Air Pressure

The weight of the air pressing down on the Earth, the ocean and on the air below causes air pressure. Earth's gravity, of course, causes the downward force that we know as "weight." Since the pressure depends upon the amount of air above the point where you're measuring the pressure, the pressure decreases as you go higher.

Air pressure is related to its density, which is related to the air's temperature and height above the Earth's surface.

Air pressure changes with the weather. In fact, it's one of the most important factors that determines what the weather is like.

Air pressure is also called barometric pressure because barometers are used to measure it.

Measurements are usually given in hectopascals, although you'll sometimes see them in centimeters of mercury on older barometers.

The use of direct pressure measurements goes back to the late 19th century. This was when the Norwegian meteorologist Vilhelm Bjerknes, a leader in making meteorology a mathematical science, urged weather services to use direct pressure measurements because they can be used in the formulas that describe the weather, unlike measures of the height of the mercury in a barometer.

What's a high pressure system?

Sometimes, high in the sky, air slows its forward motion and piles up. This is called convergence. The piled-up air sinks. When the sinking air reaches the Earth’s surface, it spreads out. This is called divergence. In the Northern Hemisphere it spreads out with clockwise surface rotation and is called

a high pressure system

What's a low pressure system?

High in the sky, air moves away from an area faster than air enters an area. When air spreads out (divergence) at high altitudes, air from below flows upward to fill the space, making a low pressure system. The system has surface convergence and anti-clockwise rotation in the Northern

Hemisphere.

How Does Weather Affect Air Pressure?

Heavier gases weigh more than lighter gases.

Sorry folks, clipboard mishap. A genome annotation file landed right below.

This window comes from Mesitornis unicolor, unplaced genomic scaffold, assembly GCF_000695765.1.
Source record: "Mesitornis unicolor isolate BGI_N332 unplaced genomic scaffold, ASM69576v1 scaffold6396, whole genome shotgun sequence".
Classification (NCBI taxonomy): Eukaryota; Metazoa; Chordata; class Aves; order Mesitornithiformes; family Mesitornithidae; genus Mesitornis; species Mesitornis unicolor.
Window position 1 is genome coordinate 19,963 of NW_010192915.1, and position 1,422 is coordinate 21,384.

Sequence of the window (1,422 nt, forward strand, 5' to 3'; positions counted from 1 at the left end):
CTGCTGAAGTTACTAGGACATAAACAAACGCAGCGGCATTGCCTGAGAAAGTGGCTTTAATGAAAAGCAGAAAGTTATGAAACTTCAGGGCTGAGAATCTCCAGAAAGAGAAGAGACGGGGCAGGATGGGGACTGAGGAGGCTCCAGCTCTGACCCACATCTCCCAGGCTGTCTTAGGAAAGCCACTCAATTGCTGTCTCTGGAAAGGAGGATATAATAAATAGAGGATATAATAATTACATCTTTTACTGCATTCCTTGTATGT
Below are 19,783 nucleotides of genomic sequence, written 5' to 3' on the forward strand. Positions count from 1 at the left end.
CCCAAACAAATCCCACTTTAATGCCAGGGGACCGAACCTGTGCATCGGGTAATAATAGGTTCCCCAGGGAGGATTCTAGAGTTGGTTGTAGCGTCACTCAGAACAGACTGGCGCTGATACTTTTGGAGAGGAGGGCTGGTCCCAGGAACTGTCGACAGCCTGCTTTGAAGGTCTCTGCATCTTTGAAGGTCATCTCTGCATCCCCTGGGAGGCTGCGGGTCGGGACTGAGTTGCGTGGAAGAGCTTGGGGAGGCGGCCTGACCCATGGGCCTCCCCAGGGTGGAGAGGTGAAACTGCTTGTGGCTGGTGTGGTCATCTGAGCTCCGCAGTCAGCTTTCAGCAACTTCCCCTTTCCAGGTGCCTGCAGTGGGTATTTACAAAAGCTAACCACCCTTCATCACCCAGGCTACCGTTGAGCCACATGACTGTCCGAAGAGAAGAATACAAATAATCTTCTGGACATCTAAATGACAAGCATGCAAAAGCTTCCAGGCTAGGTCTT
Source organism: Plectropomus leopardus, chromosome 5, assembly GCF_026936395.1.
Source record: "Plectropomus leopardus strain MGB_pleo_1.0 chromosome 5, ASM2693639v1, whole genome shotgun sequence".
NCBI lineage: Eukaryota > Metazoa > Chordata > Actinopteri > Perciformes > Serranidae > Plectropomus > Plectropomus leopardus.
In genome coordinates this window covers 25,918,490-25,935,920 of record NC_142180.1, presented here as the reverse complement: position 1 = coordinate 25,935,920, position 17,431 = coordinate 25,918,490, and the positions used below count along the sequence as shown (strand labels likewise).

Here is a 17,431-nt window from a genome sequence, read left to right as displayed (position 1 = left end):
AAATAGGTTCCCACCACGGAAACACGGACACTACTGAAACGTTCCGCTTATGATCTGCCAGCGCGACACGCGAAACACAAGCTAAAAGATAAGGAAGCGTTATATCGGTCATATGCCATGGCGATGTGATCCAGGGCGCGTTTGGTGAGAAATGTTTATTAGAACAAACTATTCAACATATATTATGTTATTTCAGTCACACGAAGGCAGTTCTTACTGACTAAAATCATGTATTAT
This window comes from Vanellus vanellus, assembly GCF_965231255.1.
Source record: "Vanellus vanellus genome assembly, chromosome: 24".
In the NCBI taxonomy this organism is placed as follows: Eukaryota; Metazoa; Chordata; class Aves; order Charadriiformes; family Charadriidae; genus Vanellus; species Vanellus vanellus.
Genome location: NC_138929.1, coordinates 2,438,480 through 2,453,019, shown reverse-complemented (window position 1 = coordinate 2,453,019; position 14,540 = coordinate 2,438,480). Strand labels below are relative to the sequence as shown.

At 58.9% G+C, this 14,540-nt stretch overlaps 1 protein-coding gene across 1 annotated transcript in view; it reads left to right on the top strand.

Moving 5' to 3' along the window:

Different chemical elements, have different atomic weights. Those which form gases often combine two atoms at a time to form a gaseous molecule - like N2 or O2.

The atomic weight of nitrogen is 14 and of oxygen it's 16. The molecules N2 and O2 have molecular weights of 28 and 32, respectively. At room temperature and normal atmospheric pressure, 28 grams of nitrogen occupies a volume of 22.4 liters and 32 grams of oxygen occupies the same volume.

Therefore, under STP the weight of 22.4 liters of a gas in grams equals the molecular weight of the gas.

Air is about 80% nitrogen and 20% oxygen.

Gaseous water weighs 18/22.4 grams or 0.8 grams per liter.

You can see that air normally weighs 1.286 grams per liter but, if we substitute water for some of the air, the mixture becomes lighter. So, if there's water in the air, the air mixure becomes lighter and it doesn't push down so hard on the mercury and the barometer's lower.

Why rising pressure indicates fair weather:

When the atmospheric pressure is fluctuating very little, it means the weather is apt to remain stable. A pronounced rise in pressure indicates fair weather is soon upon you.

Conversely, a slow but steady drop in pressure signals the oncoming of a storm. Storms are at the center of extreme low pressure systems as wind rushes toward the center of the storm to replace the air that through convection is rising into the upper atmosphere.


Weather forecasting instruments (Using Pressure):

Barometer: This device measures air pressure with a glass tube and a small quantity of mercury, much like a thermometer. An airless tube is inserted into a plate of mercury, the top of the tube is sealed, while the bottom is open. Air pressure pushes down on the mercury, which in turn pushes it up the tube against the vacuum in the tube. In this regard, a basic barometer works like a scale. Air pushes down on one side, mercury rises on the other. By measuring the position of the mercury in the tube, we can determine current atmospheric pressure.


http://www.youtube.com/watch?v=d2C4huHaD0
external image ef00f72170bb2aa2137a0a7f603eec09.jpg